Red Light, Green Light... What About Yellow Light? Latest Blood Pressure Guidelines - 120/Life

Apparently this stuff works - Mike M.


You can feel the difference - Kevin K.


My BP was 157/101... now it is 129/87 - Latasha G.


Seems to work... lowered my numbers by 7% - Scott L.


It is a life saver - Golda C.


I feel better, I have more energy - Alex Y.


My BP went down 10 points in 2 weeks - Lucy W.


I have only been drinking it for 2 weeks and my BP numbers have gone down - Elizabeth S.


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  • Red Light, Green Light... What About Yellow Light? Latest Blood Pressure Guidelines

    January 25, 2019 2 min read

    Red Light, Green Light... What About Yellow Light? Latest Blood Pressure Guidelines - 120/Life

    In early 2018, the American College of Cardiology and the American Heart Association set new guidelines to define normal, elevated, and high blood pressure:

    So what does this mean for me? The bad news is that 46% of American adults now have blood pressure that is not within the normal blood pressure range. The good news is that these guidelines are stricter so that you can easily understand when you’re in serious medical trouble vs. when you’re at an increased risk of being in medical trouble.

    According to Dr. Paul K. Whelton, lead author of the new lower blood pressure guidelines, “[Once your blood pressure has reached 130/80,] you’ve already doubled your risk of cardiovascular complications compared to those with a normal level of blood pressure. We want to be straight with people – if you already have a doubling of risk, you need to know about it. It doesn’t mean you need medication, but it’s a yellow light that you need to be lowering your blood pressure, mainly with non-drug approaches.

    Now, how do we implement these “yellow light non-drug approaches” (aka lifestyle changes) with the goal of facilitating our body’s health?

    1. Use healthy food to nourish ourselves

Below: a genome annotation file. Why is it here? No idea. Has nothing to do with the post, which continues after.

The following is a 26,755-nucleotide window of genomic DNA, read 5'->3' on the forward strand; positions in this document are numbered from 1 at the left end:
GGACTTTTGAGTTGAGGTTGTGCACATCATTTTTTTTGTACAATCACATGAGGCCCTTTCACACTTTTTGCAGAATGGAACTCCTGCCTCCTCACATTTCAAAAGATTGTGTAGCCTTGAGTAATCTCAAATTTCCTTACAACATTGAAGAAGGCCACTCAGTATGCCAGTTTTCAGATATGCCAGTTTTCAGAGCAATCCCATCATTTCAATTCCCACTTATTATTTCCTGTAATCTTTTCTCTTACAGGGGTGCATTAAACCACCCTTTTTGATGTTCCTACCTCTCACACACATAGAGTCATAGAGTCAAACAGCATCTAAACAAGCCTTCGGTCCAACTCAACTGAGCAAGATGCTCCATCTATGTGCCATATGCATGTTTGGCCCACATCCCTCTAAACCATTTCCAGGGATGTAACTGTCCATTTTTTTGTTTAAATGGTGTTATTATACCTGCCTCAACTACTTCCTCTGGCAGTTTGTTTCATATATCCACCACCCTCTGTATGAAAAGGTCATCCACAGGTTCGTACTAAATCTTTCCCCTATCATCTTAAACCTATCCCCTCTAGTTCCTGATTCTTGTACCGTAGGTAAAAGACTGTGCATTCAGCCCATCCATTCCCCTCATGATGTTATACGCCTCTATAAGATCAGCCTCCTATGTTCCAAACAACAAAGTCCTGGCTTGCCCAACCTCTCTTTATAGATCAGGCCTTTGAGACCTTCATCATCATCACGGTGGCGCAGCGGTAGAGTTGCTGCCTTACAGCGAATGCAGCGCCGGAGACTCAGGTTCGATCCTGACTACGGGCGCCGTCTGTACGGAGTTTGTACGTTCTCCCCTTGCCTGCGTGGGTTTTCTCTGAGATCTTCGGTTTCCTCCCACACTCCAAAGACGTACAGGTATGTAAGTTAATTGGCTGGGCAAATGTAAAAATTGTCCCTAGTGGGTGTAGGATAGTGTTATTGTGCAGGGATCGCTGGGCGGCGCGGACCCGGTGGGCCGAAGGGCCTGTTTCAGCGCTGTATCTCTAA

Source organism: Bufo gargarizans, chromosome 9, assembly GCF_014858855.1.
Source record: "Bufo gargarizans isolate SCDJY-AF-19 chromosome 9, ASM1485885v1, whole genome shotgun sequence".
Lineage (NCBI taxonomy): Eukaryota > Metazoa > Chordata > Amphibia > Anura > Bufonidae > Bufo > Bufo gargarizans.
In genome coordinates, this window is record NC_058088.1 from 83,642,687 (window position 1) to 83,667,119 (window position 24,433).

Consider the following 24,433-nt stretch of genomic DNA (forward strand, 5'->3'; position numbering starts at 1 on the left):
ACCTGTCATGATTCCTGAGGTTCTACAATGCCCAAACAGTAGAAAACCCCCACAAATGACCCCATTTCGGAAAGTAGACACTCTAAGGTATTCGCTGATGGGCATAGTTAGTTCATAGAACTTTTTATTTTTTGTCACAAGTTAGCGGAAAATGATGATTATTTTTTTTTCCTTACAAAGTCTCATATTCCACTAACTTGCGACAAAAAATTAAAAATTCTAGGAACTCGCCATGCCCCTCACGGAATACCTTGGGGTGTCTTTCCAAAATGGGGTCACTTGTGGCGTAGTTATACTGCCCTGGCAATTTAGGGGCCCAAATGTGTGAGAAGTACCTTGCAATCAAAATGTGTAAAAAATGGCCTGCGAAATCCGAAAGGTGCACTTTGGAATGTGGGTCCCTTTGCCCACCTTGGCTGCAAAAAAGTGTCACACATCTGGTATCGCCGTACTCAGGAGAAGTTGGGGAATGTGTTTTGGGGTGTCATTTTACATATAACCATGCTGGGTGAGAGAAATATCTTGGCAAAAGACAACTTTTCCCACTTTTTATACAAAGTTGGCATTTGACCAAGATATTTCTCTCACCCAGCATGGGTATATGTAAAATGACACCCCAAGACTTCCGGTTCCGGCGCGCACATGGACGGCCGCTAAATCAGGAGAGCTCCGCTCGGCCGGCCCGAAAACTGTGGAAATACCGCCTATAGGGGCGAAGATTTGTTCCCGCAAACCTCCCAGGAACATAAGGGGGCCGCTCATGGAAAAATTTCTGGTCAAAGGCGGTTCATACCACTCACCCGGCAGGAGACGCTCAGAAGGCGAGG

2. Increase our potassium intake from foods, not from supplements
    3. Decrease our sodium intake
    4. Manage our weight
    5. Address our stress with patience and kindness for ourselves
    6. Include exercise for our circulation, fitness, and emotional expression/stress management
    7. Stop the use of tobacco products
    8. Moderate our alcoholic beverage intake

    We will address each of these in future issues of The Circulatory. Today let’s focus on the first non-drug approach.

    Using food to nourish ourselves

    This can help us work on numbers 2, 3 & 4 as well, by assisting us in increasing our potassium, decreasing our sodium and managing our weight, all through nourishing food.

    A) It is important to include food in our diet that is naturally high in healthy nitrates, or is high in substances that enhance the body’s ability to convert nitrates to nitric oxide. This is because of nitric oxide’s role in dilating blood vessels, which helps to normalize blood pressure. And what foods are great for this? Beetroot and pomegranate. Not the sodium nitrites in processed meats!

    B) It is important to increase your intake of naturally occurring potassium, as well as to help our body hold onto potassium. This is because potassium’s role in helping the body to excrete excess sodium. Potassium also has a role in lessening tension in our blood vessel walls. Both of these actions help to normalize blood pressure. Foods that are high in potassium include hibiscus, fruits, and vegetables.

    C) It is important to include foods that contain natural anti-inflammatories. This is because anti-inflammatories help to prevent or lessen inflammation and can help in the prevention of scarring and stiffness of blood vessel walls. This too, can help to normalize blood pressure. Foods that contain natural anti-inflammatories include hibiscus, beetroot, pomegranate, tart cherries, and cranberries. Sensing a theme here?

    D) It is hard to overstate the importance of including magnesium in your diet. It’s got an incredible ability to relax blood vessels, which can, help to normalize blood pressure. Foods that are high in magnesium include nuts, seeds, whole grains, dark leafy greens, and some types of fatty fish.

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